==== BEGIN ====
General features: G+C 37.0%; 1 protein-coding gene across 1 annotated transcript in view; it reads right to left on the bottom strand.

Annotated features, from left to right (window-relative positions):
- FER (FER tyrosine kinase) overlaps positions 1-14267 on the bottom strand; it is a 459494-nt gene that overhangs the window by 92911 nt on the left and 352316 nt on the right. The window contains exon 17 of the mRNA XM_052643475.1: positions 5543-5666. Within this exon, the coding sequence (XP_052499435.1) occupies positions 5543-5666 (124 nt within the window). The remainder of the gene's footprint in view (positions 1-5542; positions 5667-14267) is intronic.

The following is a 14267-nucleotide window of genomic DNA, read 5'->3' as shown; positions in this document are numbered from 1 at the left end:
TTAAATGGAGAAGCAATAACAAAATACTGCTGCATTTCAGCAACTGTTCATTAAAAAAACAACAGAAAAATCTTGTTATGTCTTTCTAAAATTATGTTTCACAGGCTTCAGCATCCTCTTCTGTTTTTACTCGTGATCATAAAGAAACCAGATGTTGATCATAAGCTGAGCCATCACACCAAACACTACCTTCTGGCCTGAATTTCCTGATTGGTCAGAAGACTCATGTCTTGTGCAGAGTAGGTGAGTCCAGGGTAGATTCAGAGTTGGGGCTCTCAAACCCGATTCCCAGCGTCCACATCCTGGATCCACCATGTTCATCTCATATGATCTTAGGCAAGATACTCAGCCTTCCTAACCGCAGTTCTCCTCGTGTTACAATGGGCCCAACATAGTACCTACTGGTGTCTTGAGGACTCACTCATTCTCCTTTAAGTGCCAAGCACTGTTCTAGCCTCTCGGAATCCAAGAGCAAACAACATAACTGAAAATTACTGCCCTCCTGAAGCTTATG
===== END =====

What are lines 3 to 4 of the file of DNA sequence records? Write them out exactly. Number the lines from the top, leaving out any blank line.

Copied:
- FER (FER tyrosine kinase) overlaps positions 1-14267 on the bottom strand; it is a 459494-nt gene that overhangs the window by 92911 nt on the left and 352316 nt on the right. The window contains exon 17 of the mRNA XM_052643475.1: positions 5543-5666. Within this exon, the coding sequence (XP_052499435.1) occupies positions 5543-5666 (124 nt within the window). The remainder of the gene's footprint in view (positions 1-5542; positions 5667-14267) is intronic.

The following is a 14267-nucleotide window of genomic DNA, read 5'->3' as shown; positions in this document are numbered from 1 at the left end: